Social Change Through Art & Entertainment

Feb 12, 2009 · Greater London, United Kingdom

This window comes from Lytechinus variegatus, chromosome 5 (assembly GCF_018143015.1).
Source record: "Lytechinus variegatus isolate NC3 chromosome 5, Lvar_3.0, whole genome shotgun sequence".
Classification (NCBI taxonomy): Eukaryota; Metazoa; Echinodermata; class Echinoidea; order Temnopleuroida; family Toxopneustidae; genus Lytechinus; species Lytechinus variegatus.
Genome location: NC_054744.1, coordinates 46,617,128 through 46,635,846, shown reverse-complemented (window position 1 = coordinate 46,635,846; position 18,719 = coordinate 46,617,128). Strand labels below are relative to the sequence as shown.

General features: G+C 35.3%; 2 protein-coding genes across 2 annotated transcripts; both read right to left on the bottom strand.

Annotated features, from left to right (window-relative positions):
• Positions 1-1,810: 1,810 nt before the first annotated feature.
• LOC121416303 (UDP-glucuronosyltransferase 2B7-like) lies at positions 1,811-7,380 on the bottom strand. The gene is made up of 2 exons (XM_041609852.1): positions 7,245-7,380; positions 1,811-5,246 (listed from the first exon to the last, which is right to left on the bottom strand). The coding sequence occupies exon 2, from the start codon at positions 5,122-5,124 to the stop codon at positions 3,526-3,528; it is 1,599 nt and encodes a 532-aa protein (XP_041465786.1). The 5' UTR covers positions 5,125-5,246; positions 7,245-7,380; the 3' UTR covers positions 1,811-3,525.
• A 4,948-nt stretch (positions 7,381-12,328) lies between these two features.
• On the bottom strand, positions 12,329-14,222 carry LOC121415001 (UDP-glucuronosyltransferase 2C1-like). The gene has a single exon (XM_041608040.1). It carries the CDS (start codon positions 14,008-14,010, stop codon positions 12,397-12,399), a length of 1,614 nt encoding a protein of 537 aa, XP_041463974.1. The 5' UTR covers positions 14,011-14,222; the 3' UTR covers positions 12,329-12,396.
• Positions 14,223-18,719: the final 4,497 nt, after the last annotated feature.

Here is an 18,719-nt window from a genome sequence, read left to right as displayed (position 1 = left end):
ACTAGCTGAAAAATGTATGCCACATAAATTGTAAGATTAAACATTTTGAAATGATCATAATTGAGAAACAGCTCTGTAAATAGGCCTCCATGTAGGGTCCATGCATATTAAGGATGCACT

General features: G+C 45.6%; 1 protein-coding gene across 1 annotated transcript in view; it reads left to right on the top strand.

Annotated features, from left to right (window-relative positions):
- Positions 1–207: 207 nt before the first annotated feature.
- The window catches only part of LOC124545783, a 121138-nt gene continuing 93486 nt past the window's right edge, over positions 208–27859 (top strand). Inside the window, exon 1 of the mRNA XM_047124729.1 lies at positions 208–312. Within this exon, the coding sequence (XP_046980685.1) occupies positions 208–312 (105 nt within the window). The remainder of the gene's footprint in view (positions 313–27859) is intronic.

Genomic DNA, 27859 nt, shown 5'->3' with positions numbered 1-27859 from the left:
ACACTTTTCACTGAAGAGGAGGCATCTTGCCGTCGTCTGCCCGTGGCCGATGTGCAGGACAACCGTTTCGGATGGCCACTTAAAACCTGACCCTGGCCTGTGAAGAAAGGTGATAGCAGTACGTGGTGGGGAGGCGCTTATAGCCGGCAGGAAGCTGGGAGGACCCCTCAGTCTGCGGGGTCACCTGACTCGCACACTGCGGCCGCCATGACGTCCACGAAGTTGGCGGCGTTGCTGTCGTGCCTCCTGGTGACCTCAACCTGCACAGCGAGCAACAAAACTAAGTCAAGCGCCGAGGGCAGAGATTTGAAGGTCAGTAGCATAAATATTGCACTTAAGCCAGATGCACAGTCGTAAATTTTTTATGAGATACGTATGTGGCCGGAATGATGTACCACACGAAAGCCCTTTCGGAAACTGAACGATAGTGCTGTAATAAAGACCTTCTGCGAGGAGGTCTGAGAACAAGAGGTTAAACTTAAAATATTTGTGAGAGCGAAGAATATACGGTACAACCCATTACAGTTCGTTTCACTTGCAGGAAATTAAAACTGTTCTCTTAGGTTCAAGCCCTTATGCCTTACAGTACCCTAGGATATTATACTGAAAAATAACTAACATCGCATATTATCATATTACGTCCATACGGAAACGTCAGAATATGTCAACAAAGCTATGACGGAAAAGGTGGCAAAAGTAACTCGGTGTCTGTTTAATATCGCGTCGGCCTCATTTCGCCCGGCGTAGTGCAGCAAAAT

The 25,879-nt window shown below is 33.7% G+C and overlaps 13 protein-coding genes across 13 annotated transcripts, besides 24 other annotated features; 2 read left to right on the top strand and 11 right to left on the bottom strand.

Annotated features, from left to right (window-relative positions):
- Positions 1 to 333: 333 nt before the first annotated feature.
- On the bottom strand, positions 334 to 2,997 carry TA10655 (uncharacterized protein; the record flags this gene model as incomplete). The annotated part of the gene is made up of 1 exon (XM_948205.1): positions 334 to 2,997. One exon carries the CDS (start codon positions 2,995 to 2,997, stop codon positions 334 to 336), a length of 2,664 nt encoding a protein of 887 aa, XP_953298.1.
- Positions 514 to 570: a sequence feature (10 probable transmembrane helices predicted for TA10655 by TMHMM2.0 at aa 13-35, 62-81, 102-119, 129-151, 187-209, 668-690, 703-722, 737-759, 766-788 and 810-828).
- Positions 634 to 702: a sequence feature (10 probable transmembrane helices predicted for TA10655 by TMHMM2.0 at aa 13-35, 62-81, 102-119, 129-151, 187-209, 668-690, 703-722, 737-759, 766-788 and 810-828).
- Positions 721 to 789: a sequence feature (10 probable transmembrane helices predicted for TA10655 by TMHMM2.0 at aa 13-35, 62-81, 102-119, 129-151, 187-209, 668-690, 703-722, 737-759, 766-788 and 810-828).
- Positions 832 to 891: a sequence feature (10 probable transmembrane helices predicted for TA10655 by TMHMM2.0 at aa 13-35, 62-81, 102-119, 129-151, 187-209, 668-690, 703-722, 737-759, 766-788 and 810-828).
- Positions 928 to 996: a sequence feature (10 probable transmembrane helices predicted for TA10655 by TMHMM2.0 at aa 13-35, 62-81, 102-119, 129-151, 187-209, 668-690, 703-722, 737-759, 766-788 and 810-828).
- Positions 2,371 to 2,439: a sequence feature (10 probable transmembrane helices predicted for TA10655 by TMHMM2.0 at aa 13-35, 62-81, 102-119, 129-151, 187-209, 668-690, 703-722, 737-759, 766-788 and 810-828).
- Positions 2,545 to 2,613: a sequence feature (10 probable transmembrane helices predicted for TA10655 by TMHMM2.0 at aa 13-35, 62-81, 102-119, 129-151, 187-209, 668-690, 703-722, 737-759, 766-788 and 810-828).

On February 12th we are holding a social networking evening to illustrate the importance of art and entertainment to social change. Members can join us at The Hub in Kings cross from 6.0pm on where there is a bar and coffee available. The evening will start at 6.00 pm and go on until 8.15 to 8.30 pm after which you are all invited to stay and informally meet others. Talking to us will be, Jo Wilding who is an activist, clown, barrister and is known for the reports she sent from Fallujah on the horror of the American assault on the city. But when she wasn't blogging, she was wearing stilts and trying to cheer up Iraq's traumatised children. She started a circus. She got the idea for the circus after seeing her friend Shane blowing bubbles for a boy they met in a hospital in Baghdad during the bombardment. His sister had been killed and the rest of his family injured when a rocket tore the upper storey off their house. She has published a book called “Don’t Shoot The Clowns.” Anamaria Wills who is the Chief Executive of the Creative Industries Development Agency (CIDA). Anamaria is a founder member of Yorkshire's Digital Cluster Steering Group; Chair of Skillscene, the national organisation developing a competency framework and work-based qualifications for people in the live arts; and is a member of the UK Government's Task Group for Skills and Entrepreneurship in the Creative Industries. Social Change is not just about changing hearts and minds but also about action and the leisure industry like the art and entertainment one can play an important role here. Simon Berry is an entrepreneur who believes that the art, leisure and entertainment industries have a role to play not only in making people think about social change but in engaging with it as well. He leads a campaign with a growing number of members (>7,000) interested in working with Coca-Cola to reduce child poverty. He wants to use Coca-Cola's distribution muscle in developing countries to save children's lives. Greg Tallent, organiser of the London Bridge Festival 2009 due to take place in July, will talk about the Festival and how he sees it not only as a vehicle of enjoyment and pleasure but one where people can think about their world and perhaps change their view. We also hope to have another speaker or entertainer join us on the evening. Art, and its expression through entertainment, is an important way to change how people think about their world. American comic George Carlin said that laughter was a 'moment of Zen' - a moment when the human mind can receive ideas that can change the way it sees the world. It is perhaps only creative activity that can really appeal to the senses or emotions of a human individual - whether it is music, theatre, literature, the visual arts or even street performances that you happen to come across This meeting is being sponsored by CIDA which aims to provide artists and creative entrepreneurs with professional development and business support, helping them to maximise their potential for earning from their creativity

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